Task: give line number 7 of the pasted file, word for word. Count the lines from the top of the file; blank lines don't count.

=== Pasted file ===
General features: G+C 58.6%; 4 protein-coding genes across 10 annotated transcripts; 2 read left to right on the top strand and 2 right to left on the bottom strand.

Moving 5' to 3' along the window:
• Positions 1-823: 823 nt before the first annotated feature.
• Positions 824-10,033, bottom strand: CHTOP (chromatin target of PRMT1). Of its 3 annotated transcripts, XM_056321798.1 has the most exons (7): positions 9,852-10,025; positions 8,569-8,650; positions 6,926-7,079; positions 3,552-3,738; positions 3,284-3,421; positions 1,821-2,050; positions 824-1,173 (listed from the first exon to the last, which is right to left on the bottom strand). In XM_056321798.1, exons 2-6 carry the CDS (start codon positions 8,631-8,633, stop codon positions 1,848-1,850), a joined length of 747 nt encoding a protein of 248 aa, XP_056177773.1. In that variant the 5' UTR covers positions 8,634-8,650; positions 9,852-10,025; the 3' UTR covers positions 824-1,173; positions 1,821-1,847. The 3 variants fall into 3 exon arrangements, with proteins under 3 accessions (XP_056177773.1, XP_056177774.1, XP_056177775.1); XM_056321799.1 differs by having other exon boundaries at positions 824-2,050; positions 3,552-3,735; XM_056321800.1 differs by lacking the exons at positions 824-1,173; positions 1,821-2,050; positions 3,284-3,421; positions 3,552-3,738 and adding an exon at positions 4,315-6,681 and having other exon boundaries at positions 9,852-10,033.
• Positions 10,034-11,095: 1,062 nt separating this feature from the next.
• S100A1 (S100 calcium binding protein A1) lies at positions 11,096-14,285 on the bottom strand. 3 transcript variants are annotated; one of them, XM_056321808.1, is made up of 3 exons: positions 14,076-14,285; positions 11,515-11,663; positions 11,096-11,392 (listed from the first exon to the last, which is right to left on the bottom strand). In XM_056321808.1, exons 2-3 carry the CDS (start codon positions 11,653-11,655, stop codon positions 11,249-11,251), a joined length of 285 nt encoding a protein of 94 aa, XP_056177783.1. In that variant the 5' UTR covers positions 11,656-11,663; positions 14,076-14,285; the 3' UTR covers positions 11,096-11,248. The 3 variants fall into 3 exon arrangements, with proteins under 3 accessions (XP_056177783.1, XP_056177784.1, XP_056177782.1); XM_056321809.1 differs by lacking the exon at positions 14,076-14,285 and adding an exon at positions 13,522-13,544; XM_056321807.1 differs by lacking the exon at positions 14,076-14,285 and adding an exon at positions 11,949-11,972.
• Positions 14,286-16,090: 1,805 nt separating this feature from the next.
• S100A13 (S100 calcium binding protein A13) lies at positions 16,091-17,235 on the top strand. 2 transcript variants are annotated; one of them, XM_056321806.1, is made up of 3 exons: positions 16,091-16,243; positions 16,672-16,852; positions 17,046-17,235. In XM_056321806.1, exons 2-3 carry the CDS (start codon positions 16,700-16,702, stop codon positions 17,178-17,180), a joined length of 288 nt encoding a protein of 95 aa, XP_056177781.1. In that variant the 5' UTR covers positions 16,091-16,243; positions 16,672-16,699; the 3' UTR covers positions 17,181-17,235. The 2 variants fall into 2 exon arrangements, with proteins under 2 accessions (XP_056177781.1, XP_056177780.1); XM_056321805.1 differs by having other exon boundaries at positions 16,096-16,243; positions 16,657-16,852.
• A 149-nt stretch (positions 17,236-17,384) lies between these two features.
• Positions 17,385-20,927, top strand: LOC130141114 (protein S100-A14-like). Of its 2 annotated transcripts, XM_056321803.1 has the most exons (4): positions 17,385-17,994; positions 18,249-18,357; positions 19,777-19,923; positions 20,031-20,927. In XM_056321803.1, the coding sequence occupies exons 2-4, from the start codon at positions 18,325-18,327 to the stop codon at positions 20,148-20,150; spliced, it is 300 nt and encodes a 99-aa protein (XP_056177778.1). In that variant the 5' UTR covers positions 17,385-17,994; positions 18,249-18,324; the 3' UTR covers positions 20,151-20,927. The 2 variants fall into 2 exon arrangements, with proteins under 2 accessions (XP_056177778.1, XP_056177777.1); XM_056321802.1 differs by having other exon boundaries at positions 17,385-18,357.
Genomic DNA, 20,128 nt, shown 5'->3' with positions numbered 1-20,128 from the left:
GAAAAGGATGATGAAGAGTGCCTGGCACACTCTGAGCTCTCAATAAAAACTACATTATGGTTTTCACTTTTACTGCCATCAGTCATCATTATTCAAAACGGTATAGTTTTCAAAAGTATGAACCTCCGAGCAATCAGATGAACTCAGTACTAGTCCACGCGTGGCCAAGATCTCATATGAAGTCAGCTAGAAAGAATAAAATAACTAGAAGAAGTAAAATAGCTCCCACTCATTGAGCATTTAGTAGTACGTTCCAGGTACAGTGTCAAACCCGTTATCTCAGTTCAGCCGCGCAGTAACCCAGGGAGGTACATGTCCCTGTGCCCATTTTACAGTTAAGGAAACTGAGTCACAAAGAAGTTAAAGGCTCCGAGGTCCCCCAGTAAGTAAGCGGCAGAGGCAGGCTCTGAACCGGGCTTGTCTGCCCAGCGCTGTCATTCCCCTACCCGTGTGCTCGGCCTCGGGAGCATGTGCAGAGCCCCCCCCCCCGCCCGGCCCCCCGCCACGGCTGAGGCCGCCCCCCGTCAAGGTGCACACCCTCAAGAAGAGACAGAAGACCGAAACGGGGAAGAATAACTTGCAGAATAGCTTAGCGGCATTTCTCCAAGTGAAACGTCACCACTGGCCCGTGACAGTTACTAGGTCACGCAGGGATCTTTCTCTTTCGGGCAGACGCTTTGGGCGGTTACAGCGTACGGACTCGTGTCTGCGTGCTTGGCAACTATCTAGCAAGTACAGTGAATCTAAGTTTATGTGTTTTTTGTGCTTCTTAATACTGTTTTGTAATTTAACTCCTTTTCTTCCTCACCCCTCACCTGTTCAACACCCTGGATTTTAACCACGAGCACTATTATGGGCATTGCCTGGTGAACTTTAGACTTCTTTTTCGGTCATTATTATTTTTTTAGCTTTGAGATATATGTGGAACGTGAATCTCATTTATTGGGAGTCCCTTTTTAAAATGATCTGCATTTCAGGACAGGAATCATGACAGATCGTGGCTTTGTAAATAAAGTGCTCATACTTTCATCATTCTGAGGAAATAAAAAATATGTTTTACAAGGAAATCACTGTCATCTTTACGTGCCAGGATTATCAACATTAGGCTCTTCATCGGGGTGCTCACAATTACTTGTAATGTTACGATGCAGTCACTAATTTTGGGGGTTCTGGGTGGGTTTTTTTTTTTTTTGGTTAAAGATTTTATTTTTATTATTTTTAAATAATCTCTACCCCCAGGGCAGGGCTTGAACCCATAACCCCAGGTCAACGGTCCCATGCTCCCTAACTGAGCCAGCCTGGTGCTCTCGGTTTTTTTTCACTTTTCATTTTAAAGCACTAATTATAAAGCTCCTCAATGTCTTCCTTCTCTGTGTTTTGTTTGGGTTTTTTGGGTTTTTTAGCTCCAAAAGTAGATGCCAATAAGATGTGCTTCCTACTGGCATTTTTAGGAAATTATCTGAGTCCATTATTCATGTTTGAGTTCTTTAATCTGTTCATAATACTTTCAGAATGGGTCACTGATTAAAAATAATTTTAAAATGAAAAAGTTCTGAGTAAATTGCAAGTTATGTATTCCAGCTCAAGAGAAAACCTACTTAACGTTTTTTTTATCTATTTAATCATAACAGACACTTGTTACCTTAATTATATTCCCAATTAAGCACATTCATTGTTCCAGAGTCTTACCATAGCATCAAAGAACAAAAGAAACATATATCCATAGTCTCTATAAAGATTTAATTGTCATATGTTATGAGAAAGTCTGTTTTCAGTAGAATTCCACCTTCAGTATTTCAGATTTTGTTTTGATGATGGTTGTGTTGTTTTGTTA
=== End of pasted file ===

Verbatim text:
• Positions 14,286-16,090: 1,805 nt separating this feature from the next.